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What makes a compelling presentation? A presentation that is built on strong research, tailored to your audience's interests, and designed to anticipate and answer questions about your message. In this course, author and Kelley Business School professor Tatiana Kolovou teaches you how to prepare strong business presentations. Learn how to find your story, appeal to logic and emotion, gain credibility, build a deck, and deliver a compelling presentation. Along the way, follow Katie, a young professional, as she prepares to give a presentation to the executives at her organization.
This course qualifies for 1.5 Category A professional development units (PDUs) through lynda.com, PMI Registered Education Provider #4101.
Have you ever sat in an audience too embarrassed to admit that you have no clue what the speaker is talking about? Or, the opposite, which makes it painfully difficult to stay focused when the speaker is covering the very basic concepts which you learned ages ago. This happens often when speakers don't really consider the fundamental question about their audiences. What do they know, and what do they not know about the topic? Take a minute and envision the audience you might be speaking to for your next presentation.
Take time to think through these 2 knowledge questions. The answers to them will make you more creditable and help you prepare for questions and comments during your presentation. If your group knows very little about your topic, or if your topic is technical or unfamiliar process, you want to simplify the explanation to the most common denominator. If you audience is unfamiliar with your topic, relate it to something they do know and help them connect the dots. Avoid acronyms or terms the group may be unfamiliar with.
For example, when Katie first starts talking about [kinetico] creating business relationships in Brazil, and she knows that someone in her office is unfamiliar with where Brazil is, she may say, "Brazil is the largest country in the Latin American region bordering both the North and South Atlantic Ocean", while she shows a familiar World Map and zooms in on the region. She shouldn't reference anything about Brazil being one of the BRIC countries. The group acronym for Brazil, Russia, India, and China, unless she's sure the group knows the term.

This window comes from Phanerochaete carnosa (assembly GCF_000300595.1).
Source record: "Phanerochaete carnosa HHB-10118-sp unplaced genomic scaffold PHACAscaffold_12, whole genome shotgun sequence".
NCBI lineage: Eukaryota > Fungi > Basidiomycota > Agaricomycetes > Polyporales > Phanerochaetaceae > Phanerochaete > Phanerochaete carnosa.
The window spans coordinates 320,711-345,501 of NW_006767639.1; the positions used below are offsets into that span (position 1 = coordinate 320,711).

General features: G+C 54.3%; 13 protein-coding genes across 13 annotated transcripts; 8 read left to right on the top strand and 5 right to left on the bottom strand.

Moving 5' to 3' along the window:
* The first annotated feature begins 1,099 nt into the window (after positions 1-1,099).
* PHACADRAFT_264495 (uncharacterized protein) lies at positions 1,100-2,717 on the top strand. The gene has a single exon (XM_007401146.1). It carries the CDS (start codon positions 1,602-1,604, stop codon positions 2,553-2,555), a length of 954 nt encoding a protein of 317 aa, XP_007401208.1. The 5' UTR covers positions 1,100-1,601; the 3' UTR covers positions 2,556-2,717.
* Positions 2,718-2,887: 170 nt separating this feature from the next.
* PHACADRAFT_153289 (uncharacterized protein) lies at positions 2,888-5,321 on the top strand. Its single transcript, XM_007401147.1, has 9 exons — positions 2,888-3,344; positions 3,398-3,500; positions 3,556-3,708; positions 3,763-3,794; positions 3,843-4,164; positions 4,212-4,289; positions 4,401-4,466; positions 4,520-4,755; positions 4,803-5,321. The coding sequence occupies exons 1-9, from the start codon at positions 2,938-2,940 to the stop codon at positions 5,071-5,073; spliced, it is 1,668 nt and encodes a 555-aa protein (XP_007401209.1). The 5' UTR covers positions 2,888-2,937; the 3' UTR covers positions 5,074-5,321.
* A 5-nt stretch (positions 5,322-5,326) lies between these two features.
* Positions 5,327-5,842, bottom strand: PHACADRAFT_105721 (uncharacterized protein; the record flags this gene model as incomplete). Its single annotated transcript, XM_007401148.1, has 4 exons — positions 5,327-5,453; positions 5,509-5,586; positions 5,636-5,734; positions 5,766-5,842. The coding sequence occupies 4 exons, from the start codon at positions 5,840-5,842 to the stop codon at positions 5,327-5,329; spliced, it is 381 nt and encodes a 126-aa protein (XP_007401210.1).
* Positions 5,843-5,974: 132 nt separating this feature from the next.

When your audience is familiar with your topic, then it's safe to use insider language, and make comparisons that are common to the group. Even if you're coming into this group to make a presentation, take the time to find out what that insider language is. Consider using the experts in the room. There times when you will be presenting a topic in front of a group that maybe knows more about it than you do. What do you do with those folks? Recognize them and use them as part of your presentaiton.
In Katie's case, we know that the audience is familiar with entering Canada and Mexico. Because of that content knowledge, Katie can reference transit time being longer with Brazil compared to Mexico. She also knows that one of the managers in the office is married to a Brazilian. If he's in the meeting, she can ask him to share a story or antidote on culture differences between the 2 countries. The more time you spend researching your audiences knowledge level, the smoother your presentation will be.
If it's not possible for you to get this information before hand be prepared for a mixed audience and get there early to ask clarifying questions. When you present to a mixed audience, refer to both high and low content knowledge audience members. For example, you can say for the ones of you who are hearing about this for the first time, and then explain a little about the term, or you can say for some of you this isn't new, and reference the connection they do know. Take time and think through who will be in the room in your next presentation.
Be sure you stay in sync with everyone there and be prepared juggle their level of knowledge.
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